Mark Bridge writes:
As the end of the year approaches, so the volume of ‘real news’ tends to reduce as it’s replaced by annual reviews and seasonal surveys. We’ll be joining in with our predictions for 2013 in a few weeks’ time... but first, here’s a look back at the biggest stories from the past seven days.
Nokia started the week by launching the Nokia Asha 205; a featurephone with a QWERTY keyboard and a dedicated Facebook button. It’s not the first ‘Facebook phone’ – I’d say 2008’s INQ1 took credit for that – but the presence of a physical Facebook key marks it out from the competition.
Musician, entrepreneur and technology lover will.i.am also had a product launch this week. The i.am+ foto.sosho (think ‘photo social’) fits on an iPhone 4 or 4S and offers a choice of different lenses as well as photo editing and sharing. Apparently the forthcoming iPhone 5 version will replace the camera sensor entirely.
In Spain, the country’s three main mobile network operators launched cross-network Rich Communication Services through the GSMA’s joyn brand, while Chevrolet in the USA planned to let Apple’s Siri voice-control technology link with its in-car entertainment system.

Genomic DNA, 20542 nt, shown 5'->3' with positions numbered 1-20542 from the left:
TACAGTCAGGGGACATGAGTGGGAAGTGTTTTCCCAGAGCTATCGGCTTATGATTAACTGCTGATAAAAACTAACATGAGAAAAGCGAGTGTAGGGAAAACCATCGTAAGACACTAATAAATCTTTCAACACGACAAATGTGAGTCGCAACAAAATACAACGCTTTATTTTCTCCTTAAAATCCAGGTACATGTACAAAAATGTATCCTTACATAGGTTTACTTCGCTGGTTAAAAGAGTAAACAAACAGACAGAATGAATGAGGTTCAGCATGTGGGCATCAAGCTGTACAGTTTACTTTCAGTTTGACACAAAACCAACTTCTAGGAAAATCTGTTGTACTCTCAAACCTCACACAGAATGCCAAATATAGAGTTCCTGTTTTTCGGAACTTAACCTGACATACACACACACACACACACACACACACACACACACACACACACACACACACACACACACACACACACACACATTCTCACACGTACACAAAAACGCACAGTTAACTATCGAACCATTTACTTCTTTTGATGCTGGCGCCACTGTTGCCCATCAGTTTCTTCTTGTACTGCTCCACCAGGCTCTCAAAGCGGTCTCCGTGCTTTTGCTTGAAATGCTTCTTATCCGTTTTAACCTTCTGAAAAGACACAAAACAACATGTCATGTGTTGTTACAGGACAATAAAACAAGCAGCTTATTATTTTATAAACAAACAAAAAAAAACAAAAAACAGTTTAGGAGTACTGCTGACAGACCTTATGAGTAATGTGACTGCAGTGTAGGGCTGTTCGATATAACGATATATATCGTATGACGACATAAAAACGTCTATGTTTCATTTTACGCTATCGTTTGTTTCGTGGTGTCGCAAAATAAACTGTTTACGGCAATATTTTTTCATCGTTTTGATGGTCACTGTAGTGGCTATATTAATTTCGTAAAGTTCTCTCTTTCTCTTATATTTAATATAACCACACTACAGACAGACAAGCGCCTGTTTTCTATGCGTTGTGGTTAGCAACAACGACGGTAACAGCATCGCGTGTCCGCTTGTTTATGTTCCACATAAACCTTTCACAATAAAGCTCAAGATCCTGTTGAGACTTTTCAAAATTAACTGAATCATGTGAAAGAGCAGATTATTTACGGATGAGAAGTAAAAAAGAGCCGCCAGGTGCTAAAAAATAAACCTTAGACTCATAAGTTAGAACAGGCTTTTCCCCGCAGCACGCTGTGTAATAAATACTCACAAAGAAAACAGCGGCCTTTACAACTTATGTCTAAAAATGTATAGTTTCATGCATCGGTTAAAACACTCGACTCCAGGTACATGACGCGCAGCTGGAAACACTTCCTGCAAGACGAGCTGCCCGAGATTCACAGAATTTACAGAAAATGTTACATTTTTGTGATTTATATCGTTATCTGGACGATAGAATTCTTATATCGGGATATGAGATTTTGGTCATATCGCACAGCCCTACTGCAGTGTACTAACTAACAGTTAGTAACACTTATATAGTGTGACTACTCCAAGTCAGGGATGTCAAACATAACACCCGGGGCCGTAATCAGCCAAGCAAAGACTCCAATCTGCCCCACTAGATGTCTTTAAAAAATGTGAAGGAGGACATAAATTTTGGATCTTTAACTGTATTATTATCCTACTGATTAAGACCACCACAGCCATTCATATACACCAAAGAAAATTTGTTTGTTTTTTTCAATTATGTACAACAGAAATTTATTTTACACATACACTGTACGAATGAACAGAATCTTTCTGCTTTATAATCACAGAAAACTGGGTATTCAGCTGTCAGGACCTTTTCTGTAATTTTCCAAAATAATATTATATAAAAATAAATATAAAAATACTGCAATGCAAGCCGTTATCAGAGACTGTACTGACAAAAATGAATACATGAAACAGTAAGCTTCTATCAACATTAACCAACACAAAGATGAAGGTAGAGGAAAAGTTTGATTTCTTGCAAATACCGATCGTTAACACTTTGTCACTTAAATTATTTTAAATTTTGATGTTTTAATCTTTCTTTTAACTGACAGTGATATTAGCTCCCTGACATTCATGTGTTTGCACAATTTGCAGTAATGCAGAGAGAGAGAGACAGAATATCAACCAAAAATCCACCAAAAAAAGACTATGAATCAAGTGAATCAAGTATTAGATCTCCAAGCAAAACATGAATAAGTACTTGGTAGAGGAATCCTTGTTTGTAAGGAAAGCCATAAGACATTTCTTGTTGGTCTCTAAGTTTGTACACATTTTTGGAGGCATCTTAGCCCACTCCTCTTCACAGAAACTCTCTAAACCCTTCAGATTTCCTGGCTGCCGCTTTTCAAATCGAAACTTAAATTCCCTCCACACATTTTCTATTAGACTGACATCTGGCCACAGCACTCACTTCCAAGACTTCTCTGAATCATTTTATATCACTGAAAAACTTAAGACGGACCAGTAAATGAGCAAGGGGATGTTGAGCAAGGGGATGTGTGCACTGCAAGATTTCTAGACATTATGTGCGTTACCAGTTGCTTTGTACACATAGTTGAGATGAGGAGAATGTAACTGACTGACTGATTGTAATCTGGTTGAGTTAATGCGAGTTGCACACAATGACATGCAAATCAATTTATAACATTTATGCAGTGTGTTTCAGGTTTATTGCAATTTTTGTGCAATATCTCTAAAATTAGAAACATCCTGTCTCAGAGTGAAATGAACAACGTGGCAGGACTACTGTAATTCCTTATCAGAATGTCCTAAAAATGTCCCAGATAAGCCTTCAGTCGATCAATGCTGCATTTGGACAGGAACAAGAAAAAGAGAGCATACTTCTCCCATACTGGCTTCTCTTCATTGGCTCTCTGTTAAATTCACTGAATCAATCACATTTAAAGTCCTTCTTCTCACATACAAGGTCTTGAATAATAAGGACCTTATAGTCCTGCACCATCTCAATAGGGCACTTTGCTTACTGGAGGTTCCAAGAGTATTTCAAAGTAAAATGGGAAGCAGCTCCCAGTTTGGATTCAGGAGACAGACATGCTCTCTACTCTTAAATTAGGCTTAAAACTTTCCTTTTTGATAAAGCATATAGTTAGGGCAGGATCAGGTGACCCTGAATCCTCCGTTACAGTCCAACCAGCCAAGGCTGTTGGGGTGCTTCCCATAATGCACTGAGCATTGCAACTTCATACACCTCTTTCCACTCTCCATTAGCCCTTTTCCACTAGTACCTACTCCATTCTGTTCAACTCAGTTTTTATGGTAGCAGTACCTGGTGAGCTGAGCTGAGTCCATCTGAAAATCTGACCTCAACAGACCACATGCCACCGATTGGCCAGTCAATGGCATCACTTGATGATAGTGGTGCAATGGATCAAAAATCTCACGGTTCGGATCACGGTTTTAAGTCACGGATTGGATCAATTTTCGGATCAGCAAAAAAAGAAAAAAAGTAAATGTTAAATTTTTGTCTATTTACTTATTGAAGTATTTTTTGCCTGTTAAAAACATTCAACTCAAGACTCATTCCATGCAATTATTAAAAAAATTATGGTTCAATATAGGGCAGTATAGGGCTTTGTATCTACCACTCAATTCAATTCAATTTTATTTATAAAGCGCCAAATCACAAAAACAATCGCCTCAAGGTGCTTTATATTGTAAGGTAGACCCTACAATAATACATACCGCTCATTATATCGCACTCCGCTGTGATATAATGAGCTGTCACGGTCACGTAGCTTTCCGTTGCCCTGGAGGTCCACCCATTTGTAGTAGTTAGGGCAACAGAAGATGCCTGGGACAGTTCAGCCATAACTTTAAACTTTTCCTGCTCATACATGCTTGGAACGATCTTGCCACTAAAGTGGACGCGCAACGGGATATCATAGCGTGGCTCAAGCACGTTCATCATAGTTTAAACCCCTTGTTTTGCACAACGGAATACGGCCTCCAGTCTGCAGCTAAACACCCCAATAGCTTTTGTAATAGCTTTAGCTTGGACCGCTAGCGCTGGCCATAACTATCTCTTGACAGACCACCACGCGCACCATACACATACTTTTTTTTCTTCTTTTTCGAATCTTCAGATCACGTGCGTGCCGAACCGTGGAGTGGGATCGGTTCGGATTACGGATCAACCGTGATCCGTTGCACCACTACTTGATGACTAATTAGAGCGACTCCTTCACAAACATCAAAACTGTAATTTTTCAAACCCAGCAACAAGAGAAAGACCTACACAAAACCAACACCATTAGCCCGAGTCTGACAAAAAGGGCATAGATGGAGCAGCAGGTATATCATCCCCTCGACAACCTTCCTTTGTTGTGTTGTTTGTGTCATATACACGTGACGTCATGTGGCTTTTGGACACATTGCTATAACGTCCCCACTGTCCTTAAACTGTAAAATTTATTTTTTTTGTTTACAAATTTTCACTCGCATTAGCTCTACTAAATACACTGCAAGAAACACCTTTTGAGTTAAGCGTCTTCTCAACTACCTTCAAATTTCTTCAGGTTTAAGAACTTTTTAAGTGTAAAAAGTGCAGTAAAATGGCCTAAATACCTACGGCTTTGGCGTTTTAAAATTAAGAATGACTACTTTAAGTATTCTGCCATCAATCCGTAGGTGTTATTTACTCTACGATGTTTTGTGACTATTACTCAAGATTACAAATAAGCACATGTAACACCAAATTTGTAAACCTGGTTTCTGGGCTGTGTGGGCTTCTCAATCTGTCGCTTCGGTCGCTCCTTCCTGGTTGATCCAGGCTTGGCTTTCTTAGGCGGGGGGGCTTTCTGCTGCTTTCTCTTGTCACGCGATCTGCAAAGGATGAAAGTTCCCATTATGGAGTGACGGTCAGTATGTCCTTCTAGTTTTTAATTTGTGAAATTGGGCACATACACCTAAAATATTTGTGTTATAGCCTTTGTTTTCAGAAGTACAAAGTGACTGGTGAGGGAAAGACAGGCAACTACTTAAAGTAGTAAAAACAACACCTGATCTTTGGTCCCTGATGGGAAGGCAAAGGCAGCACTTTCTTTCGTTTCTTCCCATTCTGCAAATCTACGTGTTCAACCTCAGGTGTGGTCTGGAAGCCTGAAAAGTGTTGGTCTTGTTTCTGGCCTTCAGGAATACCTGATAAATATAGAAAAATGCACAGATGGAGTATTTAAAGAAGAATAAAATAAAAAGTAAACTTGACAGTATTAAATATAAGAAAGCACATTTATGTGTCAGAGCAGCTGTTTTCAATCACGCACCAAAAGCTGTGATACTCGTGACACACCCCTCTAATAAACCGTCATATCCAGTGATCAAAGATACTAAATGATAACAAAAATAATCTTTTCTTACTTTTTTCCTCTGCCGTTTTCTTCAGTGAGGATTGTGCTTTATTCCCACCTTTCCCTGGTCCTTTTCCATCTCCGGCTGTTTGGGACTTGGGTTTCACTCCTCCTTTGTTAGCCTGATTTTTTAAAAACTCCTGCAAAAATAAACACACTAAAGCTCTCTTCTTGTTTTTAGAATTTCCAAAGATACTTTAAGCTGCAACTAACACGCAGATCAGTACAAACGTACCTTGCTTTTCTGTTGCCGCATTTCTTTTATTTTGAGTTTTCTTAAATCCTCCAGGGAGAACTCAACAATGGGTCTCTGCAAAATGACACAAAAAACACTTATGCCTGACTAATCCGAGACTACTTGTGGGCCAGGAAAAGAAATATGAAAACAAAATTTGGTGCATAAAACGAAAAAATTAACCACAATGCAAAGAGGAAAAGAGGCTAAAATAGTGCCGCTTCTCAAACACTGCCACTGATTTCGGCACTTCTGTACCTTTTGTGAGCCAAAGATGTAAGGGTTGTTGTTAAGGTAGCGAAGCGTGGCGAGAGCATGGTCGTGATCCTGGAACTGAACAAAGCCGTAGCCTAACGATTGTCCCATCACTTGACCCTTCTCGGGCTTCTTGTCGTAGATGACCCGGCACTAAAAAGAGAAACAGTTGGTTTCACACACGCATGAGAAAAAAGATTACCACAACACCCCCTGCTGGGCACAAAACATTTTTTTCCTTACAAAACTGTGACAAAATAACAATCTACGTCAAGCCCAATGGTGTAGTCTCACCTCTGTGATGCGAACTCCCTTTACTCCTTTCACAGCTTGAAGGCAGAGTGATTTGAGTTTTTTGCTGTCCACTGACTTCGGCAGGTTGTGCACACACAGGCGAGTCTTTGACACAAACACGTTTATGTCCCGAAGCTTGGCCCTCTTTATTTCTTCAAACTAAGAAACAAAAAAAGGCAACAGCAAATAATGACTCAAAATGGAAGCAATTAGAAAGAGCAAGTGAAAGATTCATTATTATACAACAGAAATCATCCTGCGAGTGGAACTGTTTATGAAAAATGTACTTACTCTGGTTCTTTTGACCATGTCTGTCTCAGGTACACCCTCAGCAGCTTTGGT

And dear old RIM maintained its “please wait for BlackBerry 10” campaign by releasing a new prototype device for application developers. Mind you, it also lost a patent ruling that could see Nokia blocking the sale of BlackBerry handsets in the UK, the USA and Canada. I’m expecting a licensing agreement before too long.
In addition, there was bad news for two men who’d run a UK marketing company called Tetrus Telecoms. Sending spam SMS messages resulted in them being fined a total of £440,000 by the UK Information Commissioner’s Office.
Finally to some of those end-of-year stories I mentioned. Business advisory firm Deloitte LLP has calculated that around £300 million of Christmas spending in the UK will be bought on smartphones, with a further £3.2 billion ‘influenced by’ smartphone use. Mobile search specialist Mobile Commerce has analysed the year’s top mobile search terms (Facebook, Google, YouTube) and the music tagging magicians at Shazam have used their technology to predict next year’s hits. Curiously, no-one from X Factor is on the list.
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